Campaign To Free Pollard Gains Steam
Timothy Phelps - The Jerusalem Post - October 31, 1993
When Jonathan Jay Pollard, a civilian intelligence analyst for the US Navy,
was sentenced to life in prison for spying for Israel, Jewish groups in the
United States refused to criticize the severity of the punishment.
But now, architects of a campaign to free Pollard, bolstered by a dramatic
change of attitude by American Jewish leaders, hope President Clinton may be
persuaded by the end of the year to release him from prison.
In 1987, when Pollard was sentenced, American Jewish groups, admittedly
worried about suspicions of dual loyalty to the United States and Israel,
remained silent on the prison sentence.
Israelis, meanwhile, heaped scorn on American Jews for what one former
diplomat called their "cringing reaction" to the life term. In turn, American
Jews were furious with Israel for jeopardizing their status by mounting a
major spy operation against the United States.
But now, hundreds of Jewish groups, the city councils of New York, Los Angeles
and Miami Beach and most prominent Jewish leaders have written letters to
Clinton asking him to commute Pollard's sentence. Other prominent Americans,
from Benjamin Hooks of the National Association for the Advancement of Colored
People to the Rev. Theodore Hesburgh, president emeritus of Notre Dame
University, have joined suit.
Pollard's advocates, however, will have to overcome vehement opposition from
Joseph DiGenova, a former US attorney in Washington, who prosecuted Pollard.
DiGenova, in an interview with Newsday, emphasized the extent of the damage
done by Pollard.
He said Pollard had provided a wide range of US intelligence to Israel on
areas that had nothing to do with the Middle East, terrorism, or the vital
interests of Israel. It was intelligence that was to be used "for other
purposes" that he would not specify other than to say they were "strategic."
The former prosecutor also said that the American "blowback" (damage)
assessment by US intelligence services indicated that some of the information
given to Israel was passed to other countries.
Pollard, he maintained, had damaged US security more than any spy in US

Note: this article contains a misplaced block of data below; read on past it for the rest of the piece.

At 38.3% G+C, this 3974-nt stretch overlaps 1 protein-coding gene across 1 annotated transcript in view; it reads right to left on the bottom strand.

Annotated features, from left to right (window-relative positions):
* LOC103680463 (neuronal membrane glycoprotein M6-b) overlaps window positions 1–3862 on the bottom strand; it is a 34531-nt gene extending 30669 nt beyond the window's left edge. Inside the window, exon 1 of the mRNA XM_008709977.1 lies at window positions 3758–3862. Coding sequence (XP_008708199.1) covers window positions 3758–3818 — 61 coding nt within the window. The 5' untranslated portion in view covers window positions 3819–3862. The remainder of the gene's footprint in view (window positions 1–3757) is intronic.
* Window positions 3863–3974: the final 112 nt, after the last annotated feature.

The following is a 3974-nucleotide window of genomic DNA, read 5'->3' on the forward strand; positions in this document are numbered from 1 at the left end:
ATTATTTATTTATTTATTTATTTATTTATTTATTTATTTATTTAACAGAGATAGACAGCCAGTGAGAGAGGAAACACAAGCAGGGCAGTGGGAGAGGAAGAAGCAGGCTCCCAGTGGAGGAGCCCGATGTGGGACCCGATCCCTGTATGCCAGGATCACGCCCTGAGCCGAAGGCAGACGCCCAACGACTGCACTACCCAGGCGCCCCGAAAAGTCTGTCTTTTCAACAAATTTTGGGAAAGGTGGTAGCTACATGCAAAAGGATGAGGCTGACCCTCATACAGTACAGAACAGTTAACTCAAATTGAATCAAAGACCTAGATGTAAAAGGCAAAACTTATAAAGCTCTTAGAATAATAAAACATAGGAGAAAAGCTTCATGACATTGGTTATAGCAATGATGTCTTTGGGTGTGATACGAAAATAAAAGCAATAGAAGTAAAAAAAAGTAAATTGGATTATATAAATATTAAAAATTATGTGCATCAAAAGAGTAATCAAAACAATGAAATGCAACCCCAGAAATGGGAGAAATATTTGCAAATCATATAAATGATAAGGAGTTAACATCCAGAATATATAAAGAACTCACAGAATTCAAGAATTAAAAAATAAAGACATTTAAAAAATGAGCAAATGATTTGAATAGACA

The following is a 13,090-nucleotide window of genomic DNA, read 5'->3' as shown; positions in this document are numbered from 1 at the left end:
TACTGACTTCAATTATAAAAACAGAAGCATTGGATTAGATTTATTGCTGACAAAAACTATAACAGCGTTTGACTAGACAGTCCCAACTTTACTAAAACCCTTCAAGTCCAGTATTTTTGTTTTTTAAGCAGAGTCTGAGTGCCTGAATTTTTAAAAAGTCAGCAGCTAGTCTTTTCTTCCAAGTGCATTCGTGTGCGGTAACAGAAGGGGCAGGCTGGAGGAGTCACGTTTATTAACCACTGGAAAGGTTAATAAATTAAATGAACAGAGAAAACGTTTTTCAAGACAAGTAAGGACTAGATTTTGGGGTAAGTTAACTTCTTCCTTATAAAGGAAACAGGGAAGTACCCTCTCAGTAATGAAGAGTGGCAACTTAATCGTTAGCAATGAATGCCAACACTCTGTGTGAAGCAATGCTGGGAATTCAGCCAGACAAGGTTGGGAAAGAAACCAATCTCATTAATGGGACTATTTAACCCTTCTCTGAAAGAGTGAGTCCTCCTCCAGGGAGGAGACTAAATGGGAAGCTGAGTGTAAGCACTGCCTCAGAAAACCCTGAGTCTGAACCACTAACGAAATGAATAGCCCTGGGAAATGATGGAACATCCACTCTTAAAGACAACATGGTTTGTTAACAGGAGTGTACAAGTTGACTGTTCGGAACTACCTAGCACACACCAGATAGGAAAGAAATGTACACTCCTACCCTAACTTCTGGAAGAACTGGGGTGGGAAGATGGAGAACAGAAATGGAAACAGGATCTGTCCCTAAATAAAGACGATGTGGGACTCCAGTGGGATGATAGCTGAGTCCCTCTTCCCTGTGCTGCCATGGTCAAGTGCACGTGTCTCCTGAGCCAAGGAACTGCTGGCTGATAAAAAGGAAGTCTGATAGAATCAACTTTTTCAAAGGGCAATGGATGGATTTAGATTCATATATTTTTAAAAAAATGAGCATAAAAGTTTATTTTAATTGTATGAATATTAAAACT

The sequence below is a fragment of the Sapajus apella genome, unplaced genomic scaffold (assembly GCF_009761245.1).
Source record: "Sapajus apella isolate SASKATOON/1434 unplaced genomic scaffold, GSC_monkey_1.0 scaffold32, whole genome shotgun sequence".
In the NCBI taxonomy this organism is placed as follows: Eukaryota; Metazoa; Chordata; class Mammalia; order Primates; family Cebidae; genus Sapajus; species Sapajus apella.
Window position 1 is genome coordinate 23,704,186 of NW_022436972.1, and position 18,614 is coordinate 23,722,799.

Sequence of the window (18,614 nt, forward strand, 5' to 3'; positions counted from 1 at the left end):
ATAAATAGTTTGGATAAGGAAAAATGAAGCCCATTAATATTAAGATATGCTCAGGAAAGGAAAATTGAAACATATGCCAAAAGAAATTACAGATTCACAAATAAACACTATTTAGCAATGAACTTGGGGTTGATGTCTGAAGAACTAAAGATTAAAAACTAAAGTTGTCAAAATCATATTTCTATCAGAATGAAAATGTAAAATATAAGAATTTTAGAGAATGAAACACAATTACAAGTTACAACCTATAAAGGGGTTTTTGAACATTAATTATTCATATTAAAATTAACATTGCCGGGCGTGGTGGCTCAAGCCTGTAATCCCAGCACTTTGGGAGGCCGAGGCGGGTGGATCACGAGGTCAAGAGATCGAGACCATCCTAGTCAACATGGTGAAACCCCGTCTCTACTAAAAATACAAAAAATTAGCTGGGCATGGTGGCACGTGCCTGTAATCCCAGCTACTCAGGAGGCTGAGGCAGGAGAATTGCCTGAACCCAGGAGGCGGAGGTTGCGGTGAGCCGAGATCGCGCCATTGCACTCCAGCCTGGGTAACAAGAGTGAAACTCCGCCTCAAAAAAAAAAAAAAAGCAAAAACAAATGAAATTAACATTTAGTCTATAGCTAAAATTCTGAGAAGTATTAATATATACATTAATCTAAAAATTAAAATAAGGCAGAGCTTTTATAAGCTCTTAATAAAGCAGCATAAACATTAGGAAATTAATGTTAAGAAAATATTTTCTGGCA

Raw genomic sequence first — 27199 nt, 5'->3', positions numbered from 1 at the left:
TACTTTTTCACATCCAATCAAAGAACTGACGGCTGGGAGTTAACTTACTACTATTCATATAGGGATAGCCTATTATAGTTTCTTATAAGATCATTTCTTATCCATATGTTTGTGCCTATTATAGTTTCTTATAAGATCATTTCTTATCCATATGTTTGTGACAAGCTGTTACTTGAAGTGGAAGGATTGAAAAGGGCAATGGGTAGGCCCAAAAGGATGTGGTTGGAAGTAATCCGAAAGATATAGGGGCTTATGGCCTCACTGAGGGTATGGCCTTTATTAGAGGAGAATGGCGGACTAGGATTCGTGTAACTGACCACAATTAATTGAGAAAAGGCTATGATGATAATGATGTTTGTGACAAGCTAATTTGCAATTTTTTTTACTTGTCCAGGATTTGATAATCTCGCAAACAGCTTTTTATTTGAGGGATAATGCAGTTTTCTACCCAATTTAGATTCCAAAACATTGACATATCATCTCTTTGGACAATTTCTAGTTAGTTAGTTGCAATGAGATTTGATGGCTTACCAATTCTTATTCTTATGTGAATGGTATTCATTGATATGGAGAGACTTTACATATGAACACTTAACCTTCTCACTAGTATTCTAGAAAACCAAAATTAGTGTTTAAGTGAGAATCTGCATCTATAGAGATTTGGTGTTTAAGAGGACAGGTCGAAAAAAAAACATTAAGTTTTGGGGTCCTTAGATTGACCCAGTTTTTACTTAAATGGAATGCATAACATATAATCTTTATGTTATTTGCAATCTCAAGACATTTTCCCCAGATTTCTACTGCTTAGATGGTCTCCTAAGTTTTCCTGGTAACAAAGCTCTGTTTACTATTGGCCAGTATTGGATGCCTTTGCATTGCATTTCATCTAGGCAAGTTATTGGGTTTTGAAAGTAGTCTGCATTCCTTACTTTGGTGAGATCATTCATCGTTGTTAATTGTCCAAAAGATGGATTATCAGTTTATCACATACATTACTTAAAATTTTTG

history except for John and Arthur Walker, convicted of spying for the Soviet
Union in 1985-86 and sentenced to life in prison.
Last month, Pollard's cause won strong support when Melvin Salberg and Abraham
Foxman, the chairman and national director, respectively of the
Anti-Defamation League, wrote letters for Pollard even though their
organization has not taken a stand. Foxman was one of the biggest critics of
Pollard and of Israel's response to his arrest. And although Israel has tried
to distance itself from the affair, Prime Minister Yitzhak Rabin has also
written to Clinton on Pollard's behalf.
Pollard's supporters attribute the change in attitude towards him to the
passage of time, attacks on Israel by Iraq during the Persian Gulf war that
underscored the value of his information to Israel about its enemies, and an
alleged disparity between Pollard's sentence and those for other spies for
A formal request for commutation is at the Justice Department, which is
expected to send it to Clinton with Reno's recommendation by late November.
A White House source said the decision is a "no-win situation" for the
Amnon Dror, head of the Committee for Jonathan Pollard, said the intelligence
information obtained by Pollard from the United States did not reach any other
state. The timing of the story, said Dror, was meant to coincide with the
approach of a decision on commuting Pollard's sentence. He also said that
DiGenova has systematically tried to harm Pollard by lies that he gave
information to the Soviets.
Personal letters written to President Clinton by ADL Chairman Mel Salberg, and National Director Abe Foxman, were in fact more damaging to the cause of Jonathan Pollard than helpful. Each of their
letters stressed that they were personal notes and not indicative of any position on the part of the ADL. This was a signal to the Administration that no offense would be taken by the ADL or its executive with regard to the Pollard issue.
These 2personal letters, as opposed to letters that could have been written on ADL letterhead, underscored theweakness of their support for Jonathan Pollard's release.
The ADL has never taken a position on the Pollard case. Its implausible excuse is that it cannot find any anti-Semitism in the case that would warrant it taking a position. The ADL supports numerous causes across a
broad range of religious and political issues - many of them outside of the Jewish world. Its claim that the organization can intercede only on the grounds of anti-Semitism is stunningly dishonest.